Researchers at Tokyo Medical and Dental University have injected a gelatin-based gel carrying the peptide OP3-4 and recombinant human bone morphogenetic protein 2 (BMP-2) into the jawbones of mice to trigger local augmentation of bone around the injection site, promising potential nonsurgical treatment for alveolar bone loss.
BMP-2 has been used before to stimulate osteogenesis in humans, but high levels can cause inflammation and tumor development. OP3-4, meanwhile, has been shown to inhibit bone decay and stimulate the differentiation of cells that form bone.
By injecting these agents, the researchers avoided the need for surgical implantation, swelling, and other complications. They saw a region of increased bone mass around the BMP-2 and OP3-4 injection site that was larger than that seen in mice injected with BMP-2 alone or with other controls.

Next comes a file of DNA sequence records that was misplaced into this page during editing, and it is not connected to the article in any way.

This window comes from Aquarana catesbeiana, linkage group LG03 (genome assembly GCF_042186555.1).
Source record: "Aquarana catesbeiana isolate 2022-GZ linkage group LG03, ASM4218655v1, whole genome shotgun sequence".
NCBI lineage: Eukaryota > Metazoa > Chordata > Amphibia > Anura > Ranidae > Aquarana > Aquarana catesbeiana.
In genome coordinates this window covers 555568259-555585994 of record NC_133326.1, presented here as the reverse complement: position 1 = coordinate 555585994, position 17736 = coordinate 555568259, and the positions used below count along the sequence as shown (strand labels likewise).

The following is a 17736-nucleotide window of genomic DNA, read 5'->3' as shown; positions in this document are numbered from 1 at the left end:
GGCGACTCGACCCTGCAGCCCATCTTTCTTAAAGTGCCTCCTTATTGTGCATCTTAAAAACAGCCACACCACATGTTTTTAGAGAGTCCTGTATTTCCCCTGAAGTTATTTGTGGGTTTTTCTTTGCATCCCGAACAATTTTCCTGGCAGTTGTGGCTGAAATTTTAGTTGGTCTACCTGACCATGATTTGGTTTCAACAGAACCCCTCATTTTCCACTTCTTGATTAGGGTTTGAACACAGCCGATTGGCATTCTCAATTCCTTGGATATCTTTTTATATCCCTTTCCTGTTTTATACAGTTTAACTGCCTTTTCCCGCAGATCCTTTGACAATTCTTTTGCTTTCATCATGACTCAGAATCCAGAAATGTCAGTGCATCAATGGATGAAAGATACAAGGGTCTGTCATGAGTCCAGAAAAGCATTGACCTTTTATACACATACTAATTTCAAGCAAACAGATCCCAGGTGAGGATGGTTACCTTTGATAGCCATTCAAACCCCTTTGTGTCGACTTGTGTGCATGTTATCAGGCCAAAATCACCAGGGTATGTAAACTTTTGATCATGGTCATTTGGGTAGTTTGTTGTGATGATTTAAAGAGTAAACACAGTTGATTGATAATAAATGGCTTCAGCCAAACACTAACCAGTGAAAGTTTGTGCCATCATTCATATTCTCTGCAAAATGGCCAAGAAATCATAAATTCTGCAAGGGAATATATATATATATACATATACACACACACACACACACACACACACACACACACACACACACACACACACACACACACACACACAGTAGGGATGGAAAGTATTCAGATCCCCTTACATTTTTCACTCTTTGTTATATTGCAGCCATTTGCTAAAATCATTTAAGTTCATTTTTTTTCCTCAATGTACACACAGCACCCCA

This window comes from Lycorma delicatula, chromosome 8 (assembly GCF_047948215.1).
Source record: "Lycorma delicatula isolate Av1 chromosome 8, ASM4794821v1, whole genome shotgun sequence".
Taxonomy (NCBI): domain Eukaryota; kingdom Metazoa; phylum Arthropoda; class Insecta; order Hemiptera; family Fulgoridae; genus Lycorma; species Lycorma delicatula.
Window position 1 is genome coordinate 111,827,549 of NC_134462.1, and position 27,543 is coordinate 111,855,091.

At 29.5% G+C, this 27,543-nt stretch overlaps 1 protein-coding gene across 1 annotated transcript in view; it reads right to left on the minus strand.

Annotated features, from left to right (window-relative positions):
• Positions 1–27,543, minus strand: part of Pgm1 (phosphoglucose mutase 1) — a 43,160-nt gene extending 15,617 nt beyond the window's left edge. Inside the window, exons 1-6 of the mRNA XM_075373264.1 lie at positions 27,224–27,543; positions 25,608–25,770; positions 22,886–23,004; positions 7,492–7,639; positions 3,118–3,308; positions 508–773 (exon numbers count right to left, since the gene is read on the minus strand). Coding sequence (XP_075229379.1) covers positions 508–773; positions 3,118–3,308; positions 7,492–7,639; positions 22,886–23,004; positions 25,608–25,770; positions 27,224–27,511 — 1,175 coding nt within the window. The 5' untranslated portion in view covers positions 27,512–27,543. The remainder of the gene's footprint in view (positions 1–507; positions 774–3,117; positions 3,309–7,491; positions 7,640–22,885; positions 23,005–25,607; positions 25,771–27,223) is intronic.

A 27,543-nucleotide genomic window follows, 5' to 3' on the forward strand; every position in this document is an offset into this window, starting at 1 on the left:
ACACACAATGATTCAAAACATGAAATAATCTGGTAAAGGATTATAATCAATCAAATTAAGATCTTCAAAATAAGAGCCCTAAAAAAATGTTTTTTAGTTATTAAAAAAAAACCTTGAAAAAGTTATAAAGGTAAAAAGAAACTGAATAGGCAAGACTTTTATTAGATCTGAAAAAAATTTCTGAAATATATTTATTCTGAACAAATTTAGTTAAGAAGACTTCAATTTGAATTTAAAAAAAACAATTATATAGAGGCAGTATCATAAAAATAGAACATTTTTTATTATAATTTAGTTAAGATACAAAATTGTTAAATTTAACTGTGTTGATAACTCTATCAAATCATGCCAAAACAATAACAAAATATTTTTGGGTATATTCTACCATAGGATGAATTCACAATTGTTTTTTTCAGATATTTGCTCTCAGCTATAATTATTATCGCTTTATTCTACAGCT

Additionally, the mass had significantly higher bone mineral content and density. Microscopic examination revealed the deposition of calcified tissue, or mineralization, throughout the newly formed bone of the mice treated with BMP-2 and OP3-4.
“Mineralization of the outer region evidently took place before that of the inner region,” said lead author Tomoki Uehara. “We speculate that the size of the new bone is determined before calcification starts and that OP3-4 plays an important role in making a regeneration site at the early stage of bone formation.”
“OP3-4 further enhanced the number of bone-forming cells induced by BMP-2 treatment and greatly increased the expression of genetic markers of bone formation,” said corresponding author Kazuhiro Aoki, DDS, PhD.
The study, “Delivery of RANKL-Binding Peptide OP3-4 Promotes BMP-2-Induced Maxillary Bone Regeneration,” was published by the Journal of Dental Research.